Chicago Colleges: Geno Ford

Geno Ford faces an uphill battle at Bradley

October, 12, 2011
The minute he sat down for his first coaches meeting in the Missouri Valley, Geno Ford figured out what he was in for.

“You know they say in poker, you try to figure out who the sucker is,’’ the new Bradley coach said. “Well, I looked around and there weren’t any, so I’m just hoping it isn’t me.’’

Ford laughed when he told the story, but the reality is there’s not much to giggle about in the Valley. The league has branded itself into the public consciousness, carving out its own special niche as a well-respected league that is neither BCS nor true mid-major. Winners are rewarded well thanks to the league’s reputation, but winning among schools that have capitalized on the Valley’s success isn’t exactly easy.

Geno Ford
Kim Klement/US PresswireGeno Ford arrived in Peoria after three successful seasons in the MAC at Kent State.
Especially this season. By its own high standards, the conference has been down in recent years, earning just its automatic bid in each of the last four seasons. But all signs point to a return to the glory years, back when the Valley was sending as many as four teams to the NCAA tournament and a Sweet 16 berth was commonplace.

Not exactly an easy time for Ford to bluff at the table.

Bradley has never finished higher than fourth in the league and hasn’t reached the NCAA tournament since 2006. That’s why Ford is here and ex-coach Jim Les is now at UC Davis.

Ford had a good thing at Kent State -- he led the Golden Flashes to back-to-back Mid-American Conference championships. But he found the ceiling in the MAC hard to penetrate. Though he won those two regular-season titles and 20-plus games in each season, he had to settle for an NIT bid both times, done in both seasons by upset losses in the MAC tournament.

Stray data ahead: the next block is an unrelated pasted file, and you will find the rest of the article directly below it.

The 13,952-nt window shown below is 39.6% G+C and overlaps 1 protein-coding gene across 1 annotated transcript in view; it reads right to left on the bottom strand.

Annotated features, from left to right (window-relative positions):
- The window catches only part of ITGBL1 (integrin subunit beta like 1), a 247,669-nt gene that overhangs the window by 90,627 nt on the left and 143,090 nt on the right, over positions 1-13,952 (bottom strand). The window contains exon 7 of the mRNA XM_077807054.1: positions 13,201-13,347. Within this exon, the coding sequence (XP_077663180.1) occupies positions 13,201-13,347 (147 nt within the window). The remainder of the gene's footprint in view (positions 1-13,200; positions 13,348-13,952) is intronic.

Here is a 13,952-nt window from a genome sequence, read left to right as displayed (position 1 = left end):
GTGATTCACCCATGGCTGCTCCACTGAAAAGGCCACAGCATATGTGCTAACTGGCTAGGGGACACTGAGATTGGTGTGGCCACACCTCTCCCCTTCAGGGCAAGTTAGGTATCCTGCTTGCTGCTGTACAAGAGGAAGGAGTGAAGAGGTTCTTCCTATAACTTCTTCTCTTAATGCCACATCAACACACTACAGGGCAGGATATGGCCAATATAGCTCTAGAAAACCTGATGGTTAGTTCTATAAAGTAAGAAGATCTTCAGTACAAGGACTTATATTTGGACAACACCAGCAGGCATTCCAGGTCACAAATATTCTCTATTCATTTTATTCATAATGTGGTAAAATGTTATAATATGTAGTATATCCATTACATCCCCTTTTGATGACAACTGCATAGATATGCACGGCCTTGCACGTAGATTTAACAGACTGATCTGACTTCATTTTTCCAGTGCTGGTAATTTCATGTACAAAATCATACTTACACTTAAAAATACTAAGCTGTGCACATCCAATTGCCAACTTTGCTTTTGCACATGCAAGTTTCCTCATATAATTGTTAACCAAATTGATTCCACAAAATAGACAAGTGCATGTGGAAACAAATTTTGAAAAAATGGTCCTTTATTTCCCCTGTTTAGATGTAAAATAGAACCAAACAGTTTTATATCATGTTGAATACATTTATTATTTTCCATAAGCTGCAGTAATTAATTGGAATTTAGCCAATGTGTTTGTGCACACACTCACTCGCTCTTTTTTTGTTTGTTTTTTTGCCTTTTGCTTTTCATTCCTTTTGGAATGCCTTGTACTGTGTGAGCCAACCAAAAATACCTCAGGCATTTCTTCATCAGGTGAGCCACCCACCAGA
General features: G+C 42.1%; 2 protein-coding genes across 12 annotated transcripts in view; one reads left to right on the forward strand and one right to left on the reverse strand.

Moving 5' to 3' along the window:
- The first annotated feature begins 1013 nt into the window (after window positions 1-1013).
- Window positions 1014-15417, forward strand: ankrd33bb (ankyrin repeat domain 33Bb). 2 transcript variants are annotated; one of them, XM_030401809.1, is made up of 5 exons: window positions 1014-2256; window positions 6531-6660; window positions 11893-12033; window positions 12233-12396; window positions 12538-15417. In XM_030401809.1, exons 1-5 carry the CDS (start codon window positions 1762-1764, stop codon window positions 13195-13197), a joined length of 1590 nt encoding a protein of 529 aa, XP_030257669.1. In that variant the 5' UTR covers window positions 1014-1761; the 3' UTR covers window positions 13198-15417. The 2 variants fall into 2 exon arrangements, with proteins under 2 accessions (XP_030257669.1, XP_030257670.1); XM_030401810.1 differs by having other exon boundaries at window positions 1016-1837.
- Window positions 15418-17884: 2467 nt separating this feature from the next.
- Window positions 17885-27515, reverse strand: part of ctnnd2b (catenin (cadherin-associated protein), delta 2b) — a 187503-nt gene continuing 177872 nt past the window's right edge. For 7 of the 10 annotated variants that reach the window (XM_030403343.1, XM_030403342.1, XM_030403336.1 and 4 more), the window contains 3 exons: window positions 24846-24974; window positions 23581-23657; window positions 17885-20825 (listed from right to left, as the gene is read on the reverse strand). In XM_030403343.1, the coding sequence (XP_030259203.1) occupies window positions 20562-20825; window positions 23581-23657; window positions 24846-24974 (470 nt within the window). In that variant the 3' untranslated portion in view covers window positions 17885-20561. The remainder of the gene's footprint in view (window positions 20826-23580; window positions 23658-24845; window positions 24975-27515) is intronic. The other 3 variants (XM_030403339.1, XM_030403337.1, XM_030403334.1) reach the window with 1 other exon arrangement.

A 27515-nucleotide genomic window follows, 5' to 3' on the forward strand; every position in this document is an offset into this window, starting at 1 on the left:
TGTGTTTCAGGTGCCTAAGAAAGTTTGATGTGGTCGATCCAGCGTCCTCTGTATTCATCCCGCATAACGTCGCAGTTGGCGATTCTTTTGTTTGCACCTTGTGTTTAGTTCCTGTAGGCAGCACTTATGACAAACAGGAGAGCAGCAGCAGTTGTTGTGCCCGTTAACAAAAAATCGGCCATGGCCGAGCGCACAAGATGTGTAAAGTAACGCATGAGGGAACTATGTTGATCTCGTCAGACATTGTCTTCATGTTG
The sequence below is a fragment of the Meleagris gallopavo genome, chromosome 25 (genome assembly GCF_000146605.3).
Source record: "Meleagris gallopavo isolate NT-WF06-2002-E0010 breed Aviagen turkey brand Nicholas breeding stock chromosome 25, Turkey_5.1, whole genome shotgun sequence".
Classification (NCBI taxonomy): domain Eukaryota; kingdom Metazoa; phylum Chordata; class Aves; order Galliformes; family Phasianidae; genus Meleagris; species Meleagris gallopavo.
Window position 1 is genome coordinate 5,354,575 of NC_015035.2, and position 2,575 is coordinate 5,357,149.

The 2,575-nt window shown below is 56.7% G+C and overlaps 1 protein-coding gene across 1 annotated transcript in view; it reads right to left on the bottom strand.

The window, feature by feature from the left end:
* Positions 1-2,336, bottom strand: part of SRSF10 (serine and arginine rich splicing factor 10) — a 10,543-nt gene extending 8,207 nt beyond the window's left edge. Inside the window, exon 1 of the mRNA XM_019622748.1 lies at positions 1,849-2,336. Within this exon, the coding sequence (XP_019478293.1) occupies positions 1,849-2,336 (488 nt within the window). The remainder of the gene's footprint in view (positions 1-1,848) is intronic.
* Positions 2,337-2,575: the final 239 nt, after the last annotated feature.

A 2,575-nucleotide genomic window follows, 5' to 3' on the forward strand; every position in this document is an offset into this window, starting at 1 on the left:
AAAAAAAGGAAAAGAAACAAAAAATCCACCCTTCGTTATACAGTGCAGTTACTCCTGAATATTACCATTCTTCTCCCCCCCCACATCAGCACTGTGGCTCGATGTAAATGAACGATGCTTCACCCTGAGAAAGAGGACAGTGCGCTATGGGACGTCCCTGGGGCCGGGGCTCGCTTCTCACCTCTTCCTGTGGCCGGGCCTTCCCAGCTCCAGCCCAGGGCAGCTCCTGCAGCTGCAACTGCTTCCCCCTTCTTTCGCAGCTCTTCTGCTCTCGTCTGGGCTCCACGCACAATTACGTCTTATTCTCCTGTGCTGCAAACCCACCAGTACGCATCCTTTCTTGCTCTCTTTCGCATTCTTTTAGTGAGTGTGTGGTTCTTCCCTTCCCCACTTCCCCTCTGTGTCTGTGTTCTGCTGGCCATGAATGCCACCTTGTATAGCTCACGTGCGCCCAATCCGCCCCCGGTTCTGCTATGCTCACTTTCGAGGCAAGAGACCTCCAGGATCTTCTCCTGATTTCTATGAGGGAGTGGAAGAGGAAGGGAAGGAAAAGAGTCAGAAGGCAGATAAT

“We all play for the postseason,’’ Ford said. “The hope is here, in this league, if you win the regular season, you’re either in the tournament or in the major discussion. That’s a big attraction, that if you have a special regular season you’re rewarded.’’

That’s what pushed Ford to leave Kent after three years, but it wasn’t an amicable parting. The former coach and his ex-employer are locked in a lawsuit that likely won’t reach a court date until the summer.

Kent State contends Ford broke his contract -- a deal with four years left at $300,000 per year -- and consequently owes the school $1.2 million. Ford and his lawyers at Bradley contend that KSU granted Ford permission to interview, thereby prohibiting the school from seeking damages.

Ford said he has attempted to settle but has had no luck.

“Hopefully this will get resolved in a short amount of time,’’ he said. “It’s certainly unfortunate, but it will run its course and I’m looking forward to the conclusion.’’

Fortunately lawyers have handled the brunt of the work on the lawsuit, allowing Ford to concentrate on basketball. He has a lot of work to do. Though the Braves have players back -- including Dyricus Simms-Edwards, who averaged 16 points in his final 10 games and Taylor Brown, who missed last year with a heart problem -- they also have no big man with experience (Will Egolf is out with an ACL tear) and five freshmen who will be put to work immediately.

It’s not exactly the loaded cupboard needed to contend in a league top heavy with upperclassmen, but Ford believes it is a recipe he can work with.